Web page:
The Essentials of the Eight Traditions / The Candle of the Latter Dharma
- About the Book
This volume includes two titles.
The Essentials of the Eight Schools gives a concise account of the history and doctrines of the eight principal Buddhist schools in existence in Japan at the time of the author, i.e. the six schools which were introduced to Japan during the Nara Period and the two schools introduced by Saichō and Kūkai during the Heian Period. This work may thus be described as an introduction to Japanese Buddhism. Fascicle 1 contains a preface and accounts of the Kusha, Jōjitsu and Discipline Schools, and Fascicle 2 deals with the Hossō, Sanron, Tendai, Kegon and Shingon Schools, followed by brief comments on the Zen and Pure Land Schools. The work takes the format of questions and answers, discussing such subjects as the name, basic scriptures, lines of transmission, and doctrines of each school. Since a brief history of the transmission of Buddhism from India via China to Japan is also included, it serves in fact as a very handy exposition of Japanese Buddhism.
The Candle of the Latter Dharma is a criticism of the strict adherence by the Buddhist schools based in Nara to the rules of the Hīnayāna tradition regulating monastic ordination. There is within Buddhism the idea that following Śākyamuni’s death the practice of his true teachings will gradually be neglected, passing through the three periods of ‘True Law,’ ‘Imitative Law’ and ‘Last Law.’ In the present “Treatise on the Lamp for the Latter Days of the Law” the author asserts that, since the latter days of the Law are fast approaching, non-observance of the monastic precepts does not necessarily result in disqualification as a monk.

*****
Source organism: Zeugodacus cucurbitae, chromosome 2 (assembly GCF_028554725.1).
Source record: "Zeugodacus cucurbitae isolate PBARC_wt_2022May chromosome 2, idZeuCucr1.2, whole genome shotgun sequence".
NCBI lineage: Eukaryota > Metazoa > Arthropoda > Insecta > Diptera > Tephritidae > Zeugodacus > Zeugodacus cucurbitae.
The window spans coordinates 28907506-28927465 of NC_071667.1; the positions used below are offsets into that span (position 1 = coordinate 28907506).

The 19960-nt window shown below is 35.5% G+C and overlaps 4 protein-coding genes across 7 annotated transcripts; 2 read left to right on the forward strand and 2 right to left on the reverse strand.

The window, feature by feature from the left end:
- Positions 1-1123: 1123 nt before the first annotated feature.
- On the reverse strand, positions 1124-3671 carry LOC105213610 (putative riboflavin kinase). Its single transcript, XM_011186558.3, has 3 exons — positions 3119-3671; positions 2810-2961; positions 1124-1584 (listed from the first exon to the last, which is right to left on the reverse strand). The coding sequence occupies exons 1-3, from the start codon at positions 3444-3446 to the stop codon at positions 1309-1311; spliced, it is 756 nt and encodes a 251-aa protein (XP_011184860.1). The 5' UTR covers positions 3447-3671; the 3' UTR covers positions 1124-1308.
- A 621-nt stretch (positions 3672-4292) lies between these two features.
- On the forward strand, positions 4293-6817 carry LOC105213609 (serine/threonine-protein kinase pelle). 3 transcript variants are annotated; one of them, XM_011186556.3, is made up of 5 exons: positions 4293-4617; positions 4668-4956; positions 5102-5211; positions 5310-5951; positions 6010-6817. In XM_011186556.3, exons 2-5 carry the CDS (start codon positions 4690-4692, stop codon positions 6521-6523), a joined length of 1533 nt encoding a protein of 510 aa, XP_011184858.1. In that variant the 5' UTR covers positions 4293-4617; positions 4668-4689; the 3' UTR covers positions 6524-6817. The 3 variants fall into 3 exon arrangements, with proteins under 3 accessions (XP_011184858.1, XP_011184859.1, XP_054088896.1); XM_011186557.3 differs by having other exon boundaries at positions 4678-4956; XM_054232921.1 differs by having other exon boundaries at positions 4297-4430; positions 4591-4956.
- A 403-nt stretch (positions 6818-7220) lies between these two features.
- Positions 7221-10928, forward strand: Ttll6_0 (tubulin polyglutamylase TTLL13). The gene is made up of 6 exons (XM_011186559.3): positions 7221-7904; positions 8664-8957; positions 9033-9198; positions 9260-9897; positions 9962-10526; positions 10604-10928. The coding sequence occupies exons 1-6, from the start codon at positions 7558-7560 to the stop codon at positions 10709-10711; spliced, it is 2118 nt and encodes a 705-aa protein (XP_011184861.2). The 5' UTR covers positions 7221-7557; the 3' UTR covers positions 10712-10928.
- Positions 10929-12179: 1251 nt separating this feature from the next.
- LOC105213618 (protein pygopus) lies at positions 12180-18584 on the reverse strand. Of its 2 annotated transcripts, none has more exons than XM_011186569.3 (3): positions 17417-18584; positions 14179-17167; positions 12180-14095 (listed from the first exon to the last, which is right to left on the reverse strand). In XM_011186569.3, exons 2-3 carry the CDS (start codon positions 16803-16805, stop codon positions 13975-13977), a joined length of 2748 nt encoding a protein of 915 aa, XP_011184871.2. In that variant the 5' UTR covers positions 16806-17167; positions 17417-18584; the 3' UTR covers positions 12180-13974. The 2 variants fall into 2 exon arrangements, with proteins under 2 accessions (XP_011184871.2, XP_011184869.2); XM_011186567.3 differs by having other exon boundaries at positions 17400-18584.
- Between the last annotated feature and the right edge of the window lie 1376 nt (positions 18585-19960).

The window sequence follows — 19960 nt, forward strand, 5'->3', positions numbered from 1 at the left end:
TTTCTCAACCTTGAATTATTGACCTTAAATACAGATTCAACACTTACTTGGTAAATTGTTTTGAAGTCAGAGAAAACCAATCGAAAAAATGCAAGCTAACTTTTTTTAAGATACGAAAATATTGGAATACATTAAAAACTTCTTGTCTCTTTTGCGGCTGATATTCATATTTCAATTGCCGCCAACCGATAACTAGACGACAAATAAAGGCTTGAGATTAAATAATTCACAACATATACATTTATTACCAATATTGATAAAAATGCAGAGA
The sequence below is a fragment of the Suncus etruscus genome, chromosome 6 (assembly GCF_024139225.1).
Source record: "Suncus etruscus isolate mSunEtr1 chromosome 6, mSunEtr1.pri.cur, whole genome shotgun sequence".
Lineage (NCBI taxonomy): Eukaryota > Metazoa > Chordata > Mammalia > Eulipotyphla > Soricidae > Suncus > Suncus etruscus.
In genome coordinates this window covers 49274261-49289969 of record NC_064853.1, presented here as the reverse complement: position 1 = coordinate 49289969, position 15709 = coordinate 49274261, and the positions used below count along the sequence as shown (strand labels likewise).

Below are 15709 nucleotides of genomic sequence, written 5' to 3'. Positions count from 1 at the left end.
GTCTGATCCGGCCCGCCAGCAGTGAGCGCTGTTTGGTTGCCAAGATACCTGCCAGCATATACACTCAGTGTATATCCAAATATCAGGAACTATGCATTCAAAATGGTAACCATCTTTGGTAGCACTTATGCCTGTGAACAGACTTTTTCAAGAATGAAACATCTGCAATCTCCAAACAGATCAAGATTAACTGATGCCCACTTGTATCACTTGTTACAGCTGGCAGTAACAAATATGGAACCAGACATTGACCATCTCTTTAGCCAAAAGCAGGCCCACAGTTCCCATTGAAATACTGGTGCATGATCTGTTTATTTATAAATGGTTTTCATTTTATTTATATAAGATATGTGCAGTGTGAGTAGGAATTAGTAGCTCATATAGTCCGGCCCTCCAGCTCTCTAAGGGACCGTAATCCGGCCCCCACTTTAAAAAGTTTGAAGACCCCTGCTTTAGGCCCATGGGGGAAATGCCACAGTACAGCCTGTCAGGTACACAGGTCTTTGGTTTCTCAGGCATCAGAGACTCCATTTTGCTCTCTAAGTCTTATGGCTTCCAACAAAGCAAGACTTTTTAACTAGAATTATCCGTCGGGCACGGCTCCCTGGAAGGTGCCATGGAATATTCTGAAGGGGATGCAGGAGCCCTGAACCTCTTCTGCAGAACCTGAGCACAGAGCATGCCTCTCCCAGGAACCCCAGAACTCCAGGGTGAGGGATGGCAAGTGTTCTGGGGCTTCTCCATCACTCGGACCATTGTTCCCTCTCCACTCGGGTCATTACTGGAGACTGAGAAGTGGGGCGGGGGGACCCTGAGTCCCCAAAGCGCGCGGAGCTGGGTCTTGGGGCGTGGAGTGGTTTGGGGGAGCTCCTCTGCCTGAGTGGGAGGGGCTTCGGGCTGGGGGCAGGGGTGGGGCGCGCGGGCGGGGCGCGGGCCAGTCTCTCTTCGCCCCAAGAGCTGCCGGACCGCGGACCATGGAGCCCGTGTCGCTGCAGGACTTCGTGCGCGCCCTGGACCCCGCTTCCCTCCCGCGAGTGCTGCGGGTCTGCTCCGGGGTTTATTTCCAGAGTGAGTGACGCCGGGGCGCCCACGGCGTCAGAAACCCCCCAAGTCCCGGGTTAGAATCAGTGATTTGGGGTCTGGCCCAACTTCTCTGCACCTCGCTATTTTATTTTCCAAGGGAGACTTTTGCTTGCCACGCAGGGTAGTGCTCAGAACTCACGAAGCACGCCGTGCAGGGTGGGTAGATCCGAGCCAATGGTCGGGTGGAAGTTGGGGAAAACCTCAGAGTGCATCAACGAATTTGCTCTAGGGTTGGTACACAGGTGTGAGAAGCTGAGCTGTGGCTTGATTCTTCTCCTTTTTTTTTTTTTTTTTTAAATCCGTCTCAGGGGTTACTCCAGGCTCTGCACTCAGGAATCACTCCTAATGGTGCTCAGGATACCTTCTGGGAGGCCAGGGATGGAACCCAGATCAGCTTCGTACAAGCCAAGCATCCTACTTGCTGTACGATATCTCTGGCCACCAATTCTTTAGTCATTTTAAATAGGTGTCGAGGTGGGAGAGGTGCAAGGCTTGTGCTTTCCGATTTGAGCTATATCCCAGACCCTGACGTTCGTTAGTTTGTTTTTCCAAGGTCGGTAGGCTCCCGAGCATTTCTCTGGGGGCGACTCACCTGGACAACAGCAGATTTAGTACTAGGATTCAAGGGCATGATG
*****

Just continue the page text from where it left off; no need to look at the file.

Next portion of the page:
This way of thinking won ready favor within the new Buddhist schools of the Kamakura Period, and many religious leaders of the period quoted this work in their own writings in order to justify the state of monks in the latter days of the Law. Thus one can say that this work exerted considerable influence upon the attitude towards monastic discipline in later Japanese Buddhism. However, it is still a matter of dispute whether it was in fact composed by Saichō, and the question still awaits a conclusive answer.
- About the Author(s)
Leo M. Pruden, Translator
Robert F. Rhodes, Translator
Robert F. Rhodes is professor of Buddhist studies at Otani University in Kyoto.